In conversation with ‘el Capitan’ (el parto uno)
I am on board the good ship ‘Cintra Harapan’ with five lads from Sulawesi: Captain Baroh, who prefers to be called “Captain laba-laba” after the 90s smash hit “Mr Bombastic” by reggae-rapper ‘Shaggy’, is a portly, chain-smoking 26-year old who looks like he’s well into his forties, twice married, three kids and armed with a wicked sense of sarcasm and the sort of smile that, if I was being particularly cruel, I might suggest makes him look like a bit of a sex pest. Agung was his first mate. A wonderfully calm and gentle man, clearly the most intelligent person on board, always well presented in a smart check shirt, he was the man really in charge. Then there was Imrhan, a lad with an insatiable curiosity for all things British, in particular a laminated picture he discovered of my female cousins and sister. He was just 18, with a fro of curly hair and a sharp skinny-jean dress sense that sort of made him look like he should be playing bass in an Indonesian ‘Strokes’ tribute band. Ali was Agung’s right hand man, a quiet, slightly nervy chain-smoker with a horrendous scar all over his body from when he had rolled into the fire as a toddler. He was kind, intelligent and exceptionally hardworking. Then finally there was Agus, a baby-faced 16-year old with a smart cap and single plastic-diamond stud in his ear, he was responsible for a constant conveyor belt of culinary delights – spiced fish, fresh fried chicken, donuts, rice. The lad was a superb cook, possessing, as they say in Papua, “tasty fingers”.
“Welcome to kapal makan!” shouted Agung as I wandered on board in the dead of night, “welcome to the eating boat”. They weren’t wrong. I don’t remember a time over the following days that I didn’t have coffee, or crackers, or noodles or fish, in front of me. Rarely have I felt so welcome, never have I felt so full.
The boat was large and shaped like a tug. It had a spacious hull, a small sleeping deck with a DVD player, a few bunks, a tiny kitchen with a gas ring out the back and a diesel engine in the bowels. Life was suddenly very easy.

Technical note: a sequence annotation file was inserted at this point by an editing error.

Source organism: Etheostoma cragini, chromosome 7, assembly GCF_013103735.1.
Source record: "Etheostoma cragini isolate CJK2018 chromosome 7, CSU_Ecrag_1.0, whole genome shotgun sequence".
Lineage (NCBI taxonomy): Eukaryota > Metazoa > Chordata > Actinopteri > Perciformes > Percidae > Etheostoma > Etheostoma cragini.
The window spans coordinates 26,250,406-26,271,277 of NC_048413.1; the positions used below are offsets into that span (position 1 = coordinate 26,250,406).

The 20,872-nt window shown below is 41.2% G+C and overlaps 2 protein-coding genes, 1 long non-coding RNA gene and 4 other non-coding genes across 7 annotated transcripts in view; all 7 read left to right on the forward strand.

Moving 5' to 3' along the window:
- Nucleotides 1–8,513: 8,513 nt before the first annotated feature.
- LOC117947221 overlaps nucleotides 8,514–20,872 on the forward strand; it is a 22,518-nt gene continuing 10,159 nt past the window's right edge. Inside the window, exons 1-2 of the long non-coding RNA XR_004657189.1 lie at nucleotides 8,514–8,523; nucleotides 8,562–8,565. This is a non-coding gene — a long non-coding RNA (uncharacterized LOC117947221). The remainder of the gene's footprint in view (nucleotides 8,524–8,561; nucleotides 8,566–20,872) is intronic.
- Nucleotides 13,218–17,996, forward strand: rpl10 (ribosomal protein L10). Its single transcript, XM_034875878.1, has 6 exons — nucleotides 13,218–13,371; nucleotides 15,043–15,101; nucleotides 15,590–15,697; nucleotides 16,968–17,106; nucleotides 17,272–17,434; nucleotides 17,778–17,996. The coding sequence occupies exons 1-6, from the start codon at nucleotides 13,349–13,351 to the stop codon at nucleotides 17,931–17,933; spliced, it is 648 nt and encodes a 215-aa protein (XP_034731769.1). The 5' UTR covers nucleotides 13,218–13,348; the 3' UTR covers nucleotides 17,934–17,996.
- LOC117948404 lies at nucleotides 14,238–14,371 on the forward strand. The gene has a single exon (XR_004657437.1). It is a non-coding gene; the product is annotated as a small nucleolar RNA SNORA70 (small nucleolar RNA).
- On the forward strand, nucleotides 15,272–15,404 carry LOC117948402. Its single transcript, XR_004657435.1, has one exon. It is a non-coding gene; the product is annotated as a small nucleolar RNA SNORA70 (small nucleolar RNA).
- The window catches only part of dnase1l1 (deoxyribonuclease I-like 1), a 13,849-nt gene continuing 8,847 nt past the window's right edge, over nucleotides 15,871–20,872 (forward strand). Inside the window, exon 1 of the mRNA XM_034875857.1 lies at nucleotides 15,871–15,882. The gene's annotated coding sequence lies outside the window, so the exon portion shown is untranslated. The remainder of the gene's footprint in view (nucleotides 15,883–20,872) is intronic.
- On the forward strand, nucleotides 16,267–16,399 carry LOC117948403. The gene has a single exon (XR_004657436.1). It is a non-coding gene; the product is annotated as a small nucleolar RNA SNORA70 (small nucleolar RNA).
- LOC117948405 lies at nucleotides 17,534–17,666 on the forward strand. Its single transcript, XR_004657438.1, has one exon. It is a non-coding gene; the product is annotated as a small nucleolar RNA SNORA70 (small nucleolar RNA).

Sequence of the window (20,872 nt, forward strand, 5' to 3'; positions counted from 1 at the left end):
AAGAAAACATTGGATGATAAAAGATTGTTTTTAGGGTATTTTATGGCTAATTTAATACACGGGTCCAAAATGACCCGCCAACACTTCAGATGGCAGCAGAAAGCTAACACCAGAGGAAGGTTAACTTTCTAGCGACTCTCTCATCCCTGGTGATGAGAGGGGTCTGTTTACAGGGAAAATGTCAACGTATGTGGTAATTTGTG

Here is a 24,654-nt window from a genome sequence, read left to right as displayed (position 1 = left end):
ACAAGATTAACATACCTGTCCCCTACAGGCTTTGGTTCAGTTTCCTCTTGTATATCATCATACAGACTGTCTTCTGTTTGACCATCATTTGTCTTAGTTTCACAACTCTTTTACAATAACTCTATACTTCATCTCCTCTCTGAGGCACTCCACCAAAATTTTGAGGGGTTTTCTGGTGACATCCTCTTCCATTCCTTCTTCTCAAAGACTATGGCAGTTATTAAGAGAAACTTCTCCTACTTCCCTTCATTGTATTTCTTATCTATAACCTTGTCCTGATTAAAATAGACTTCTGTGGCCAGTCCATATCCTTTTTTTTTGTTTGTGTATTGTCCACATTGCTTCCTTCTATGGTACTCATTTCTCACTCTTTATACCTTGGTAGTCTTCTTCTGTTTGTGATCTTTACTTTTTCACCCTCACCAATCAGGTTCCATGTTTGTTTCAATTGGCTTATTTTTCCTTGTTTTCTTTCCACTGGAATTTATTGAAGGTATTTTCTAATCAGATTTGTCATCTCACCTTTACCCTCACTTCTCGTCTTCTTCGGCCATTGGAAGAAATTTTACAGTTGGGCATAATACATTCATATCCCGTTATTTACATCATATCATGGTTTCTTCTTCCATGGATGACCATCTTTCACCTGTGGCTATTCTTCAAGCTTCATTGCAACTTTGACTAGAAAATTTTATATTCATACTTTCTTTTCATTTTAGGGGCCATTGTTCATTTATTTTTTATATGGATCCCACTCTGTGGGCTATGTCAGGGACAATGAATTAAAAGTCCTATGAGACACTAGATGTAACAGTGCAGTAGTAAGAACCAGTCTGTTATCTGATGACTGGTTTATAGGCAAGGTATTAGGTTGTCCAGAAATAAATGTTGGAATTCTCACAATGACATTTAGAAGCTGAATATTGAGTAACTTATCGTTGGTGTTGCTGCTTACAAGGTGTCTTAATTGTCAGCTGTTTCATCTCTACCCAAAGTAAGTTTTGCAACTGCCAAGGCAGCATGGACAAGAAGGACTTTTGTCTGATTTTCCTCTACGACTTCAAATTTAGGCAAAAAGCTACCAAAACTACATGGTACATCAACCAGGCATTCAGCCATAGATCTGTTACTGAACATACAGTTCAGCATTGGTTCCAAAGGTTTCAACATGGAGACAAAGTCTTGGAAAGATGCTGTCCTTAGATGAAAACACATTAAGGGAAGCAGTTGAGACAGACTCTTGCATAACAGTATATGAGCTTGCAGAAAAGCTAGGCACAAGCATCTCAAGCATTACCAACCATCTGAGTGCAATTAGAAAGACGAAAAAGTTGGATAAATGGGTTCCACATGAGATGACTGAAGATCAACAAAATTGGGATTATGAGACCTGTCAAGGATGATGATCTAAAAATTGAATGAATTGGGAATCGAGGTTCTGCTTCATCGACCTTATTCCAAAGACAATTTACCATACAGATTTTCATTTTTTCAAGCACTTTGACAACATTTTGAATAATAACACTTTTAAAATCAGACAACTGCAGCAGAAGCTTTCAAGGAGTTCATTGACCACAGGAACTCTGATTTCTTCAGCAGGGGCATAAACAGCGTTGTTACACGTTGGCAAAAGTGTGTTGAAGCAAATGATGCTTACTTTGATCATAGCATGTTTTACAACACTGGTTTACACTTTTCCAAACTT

The crew and I gather on the sleeping deck and a game of cards ensued of the sort of complexity that only people that spend a disproportionate amount of time together could possibly understand. “Do you like your tea” asks Agus, he had given me the biggest mug he could find, “Yes, it is perfect,” I reply, lifting it up in the traditional tea-salute. Agus beams with pride then blushes. “Oi Will, what do you know about women from Manado!?” shouts Baroh. “Errr, I don’t really know where you are going with this but I…”, “Well!” Baroh cuts me off abruptly, “let school begin!” He shoves a DVD into the player and turns the bass amplifier up to full volume. A trio of women dressed in white, barely there, bikinis and short skirts burst onto the screen and start lip-syncing along to a Euro-pop trance hit. Baroh clicks his fingers and rolls his shoulders in time to the music, “these ladies are the product of the naughty Dutch colonialists having sexy time with our women!” enthuses Baroh, “by far the most sought after women in the whole of Indonesia!” He fists pumps the air and then lays his next card. I notice a calendar on the wall commemorating a local Islamic leader’s recent Hajj. Stern conservative Muslims stare out from the images on the front cover which is covered in scripture from the Quran. “Indonesian’s love pornography” screams Baroh over the thumping beat, “but ours are rubbish compared to yours! Our dicks are tiny!”
Just after 5am the boys haul in the rope and we cast off downstream. Instantly we plunge into thick forest, the Captain and his large wooden steering wheel silhouetted against the mist and a formidable jungle backdrop. Kingfishers, rails, swift-like birds and fish eagles abound on the banksides and, as the sun gets fuller in the sky, I begin to notice Asmat villages: stilt houses and longhouses with reed roofs and people out fishing in dug outs.
“We have to kill the speed whenever we see a canoe” says the Captain, pulling down the throttle to a putter as we pass a Papuan man, stood up in his dugout, bow drawn and taught, eyes focused on the water. “If we roll a canoe on our bow wave it’ll cost us 15 million rupiah (£980)…they’ll chase us down in their motor boat and if we don’t pay we have to fight”, he rubs a long scar on his arm, “you don’t want to get in a fight here.” It all felt a bit over dramatic, but then when your profit margins and wages are so low an avoidable mistake like that could cost you your whole trip.
The local villages have been long established here and signs of local industry are everywhere – informal logging camps, fishing and the buzzing of dugouts with motor engines up and down the river channel we are all sharing. It doesn’t take much of a leap of faith to imagine that this has been a vital watercourse for trading for centuries.
For the first time since I set off in January I feel like this really is the connection I have been looking for. I sip from my massive mug and recline on a bench as Baroh noses us down the vast coffee coloured river.
 A source of constant amusement amongst a certain Indonesian demographic is the similarity between the way shaggy pronounces “they call be mister lover lover” and “laba laba”, the Indonesian word for “spider”. I know. Hilarious isn’t it.